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First let me express my thanks, and some surprise, to the organizers for the invitation to make some pre-dinner remarks on the progress of banking reform since the crisis. 1 Surprise because I doubt I’m the appetizer that some of you might have hoped for. Enter the terms you wish to search for. What’s the use mark warden bitcoin chart economics?

The general opinion expressed by those in the financial sector and its regulators is that reform since 2008 has got us to about the right place in terms of limits on bank leverage. But the majority view of economists outside the financial sector is that Basel III goes nowhere near far enough. This column argues that while it represents a huge improvement on Basel II, Basel III should be seen as a staging post, not an end-point, and built upon in the years ahead. Surprise because I doubt I’m the appetizer that some of you might have hoped for. After all, the interbank markets started to seize up in August 2007. But of the mid-September anniversaries, Northern Rock in 2007 seemed a bit too British for such an international gathering as this.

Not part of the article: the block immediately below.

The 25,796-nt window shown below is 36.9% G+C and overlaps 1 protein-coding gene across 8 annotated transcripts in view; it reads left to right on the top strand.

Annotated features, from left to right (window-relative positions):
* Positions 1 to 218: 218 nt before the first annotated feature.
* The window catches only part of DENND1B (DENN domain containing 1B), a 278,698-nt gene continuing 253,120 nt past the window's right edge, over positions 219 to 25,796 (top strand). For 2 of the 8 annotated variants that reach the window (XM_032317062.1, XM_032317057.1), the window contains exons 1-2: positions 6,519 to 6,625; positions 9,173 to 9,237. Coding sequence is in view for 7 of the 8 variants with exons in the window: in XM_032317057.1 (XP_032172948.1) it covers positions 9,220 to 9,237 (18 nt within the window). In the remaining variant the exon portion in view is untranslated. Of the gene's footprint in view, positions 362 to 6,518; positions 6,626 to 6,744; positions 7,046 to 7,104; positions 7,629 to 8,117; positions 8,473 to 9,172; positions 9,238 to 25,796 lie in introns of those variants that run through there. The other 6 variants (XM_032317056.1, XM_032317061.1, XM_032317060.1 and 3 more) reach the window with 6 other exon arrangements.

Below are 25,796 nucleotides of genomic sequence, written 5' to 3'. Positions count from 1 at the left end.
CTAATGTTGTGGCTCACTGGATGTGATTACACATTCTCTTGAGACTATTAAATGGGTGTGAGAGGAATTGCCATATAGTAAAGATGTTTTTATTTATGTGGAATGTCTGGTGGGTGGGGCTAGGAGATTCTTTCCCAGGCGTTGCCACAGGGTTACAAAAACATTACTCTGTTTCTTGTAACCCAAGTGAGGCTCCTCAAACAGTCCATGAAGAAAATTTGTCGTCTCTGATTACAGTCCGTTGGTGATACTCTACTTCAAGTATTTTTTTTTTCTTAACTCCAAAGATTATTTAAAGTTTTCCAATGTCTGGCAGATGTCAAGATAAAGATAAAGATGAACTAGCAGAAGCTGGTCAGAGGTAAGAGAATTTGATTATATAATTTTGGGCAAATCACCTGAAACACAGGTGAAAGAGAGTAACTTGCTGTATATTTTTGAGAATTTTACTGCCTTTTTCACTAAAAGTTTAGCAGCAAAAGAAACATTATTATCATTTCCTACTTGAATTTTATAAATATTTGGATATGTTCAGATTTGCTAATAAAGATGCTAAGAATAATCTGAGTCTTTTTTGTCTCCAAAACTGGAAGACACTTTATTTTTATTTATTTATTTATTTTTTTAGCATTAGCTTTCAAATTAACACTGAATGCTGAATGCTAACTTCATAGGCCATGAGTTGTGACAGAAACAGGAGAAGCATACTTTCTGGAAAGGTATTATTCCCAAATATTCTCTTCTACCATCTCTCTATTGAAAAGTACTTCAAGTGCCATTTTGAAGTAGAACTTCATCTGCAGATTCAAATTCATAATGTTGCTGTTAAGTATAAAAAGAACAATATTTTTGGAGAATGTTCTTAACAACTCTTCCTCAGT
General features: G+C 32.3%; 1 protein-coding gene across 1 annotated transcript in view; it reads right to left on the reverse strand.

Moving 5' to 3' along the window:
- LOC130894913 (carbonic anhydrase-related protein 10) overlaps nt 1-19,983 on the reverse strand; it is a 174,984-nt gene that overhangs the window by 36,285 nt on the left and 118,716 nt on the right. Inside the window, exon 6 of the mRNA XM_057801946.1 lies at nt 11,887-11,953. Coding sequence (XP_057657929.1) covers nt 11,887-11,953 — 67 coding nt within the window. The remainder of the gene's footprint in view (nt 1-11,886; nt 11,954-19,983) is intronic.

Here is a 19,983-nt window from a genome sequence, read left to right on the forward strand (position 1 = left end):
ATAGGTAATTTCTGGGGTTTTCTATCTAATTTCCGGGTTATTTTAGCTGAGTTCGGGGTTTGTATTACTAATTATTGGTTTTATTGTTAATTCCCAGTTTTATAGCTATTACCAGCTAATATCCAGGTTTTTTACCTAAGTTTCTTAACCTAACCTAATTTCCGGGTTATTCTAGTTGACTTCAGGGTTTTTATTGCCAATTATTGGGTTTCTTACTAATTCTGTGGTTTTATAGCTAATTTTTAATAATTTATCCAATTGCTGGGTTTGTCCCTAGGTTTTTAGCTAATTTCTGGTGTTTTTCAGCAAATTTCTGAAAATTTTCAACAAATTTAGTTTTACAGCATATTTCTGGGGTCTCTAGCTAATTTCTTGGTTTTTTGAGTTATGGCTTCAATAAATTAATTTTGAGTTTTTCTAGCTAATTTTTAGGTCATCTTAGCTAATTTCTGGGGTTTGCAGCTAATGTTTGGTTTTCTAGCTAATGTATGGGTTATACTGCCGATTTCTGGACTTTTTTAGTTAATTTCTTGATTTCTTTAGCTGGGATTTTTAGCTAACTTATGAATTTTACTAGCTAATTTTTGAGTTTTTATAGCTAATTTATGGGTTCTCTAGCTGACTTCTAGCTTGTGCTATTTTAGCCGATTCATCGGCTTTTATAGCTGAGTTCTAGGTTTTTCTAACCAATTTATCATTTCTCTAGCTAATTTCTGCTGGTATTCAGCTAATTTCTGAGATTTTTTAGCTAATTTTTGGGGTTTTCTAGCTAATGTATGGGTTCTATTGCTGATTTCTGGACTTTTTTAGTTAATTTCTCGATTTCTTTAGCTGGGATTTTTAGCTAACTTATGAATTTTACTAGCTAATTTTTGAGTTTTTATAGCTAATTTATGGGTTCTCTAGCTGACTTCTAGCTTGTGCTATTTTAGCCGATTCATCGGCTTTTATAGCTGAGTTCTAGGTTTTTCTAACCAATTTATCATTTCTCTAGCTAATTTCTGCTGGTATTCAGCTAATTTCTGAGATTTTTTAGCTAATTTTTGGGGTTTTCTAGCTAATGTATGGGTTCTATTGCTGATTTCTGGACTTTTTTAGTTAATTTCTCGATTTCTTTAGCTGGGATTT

So Lehman Brothers in 2008, and the global mayhem that followed, is my reference point. But few picked up on it, or even on the collapse of Bear Stearns the following March. Thus came the near-collapse of market capitalism in the autumn nine years ago. Risk weights are for another day. There won’t be time to talk about liquidity, and anyway the serious liquidity problems tend to be manifestations of underlying solvency problems.

Neither will I talk about the structural reform, though that is what the UK’s Independent Commission on Banking is best known for, except to make two observations. The first is that ring-fencing is being implemented in the UK, and on time. Credit to the Prudential Regulation Authority for its firmness of purpose on that front. The second is that, besides the Volcker rule, there is remarkably little serious structural reform anywhere else. Glass-Steagall law for the 21st century in the US, seem to be going nowhere.

The EU version of the Volcker rule is so narrowly defined as to make it almost a sideshow, a distraction from the deeper reform proposed by the Liikanen group. In short, we have structural reform in the UK and business as usual everywhere else, despite what happened nine years ago. The leverage question is one of the most fundamental issues for a market economy. On its answer there is a great divide. 2008 has got us to about the right place. Banks generally can have leverage of 30 or so, and the largest institutions 25 or so. The US limits leverage more than the global norm, but there are accounting differences.

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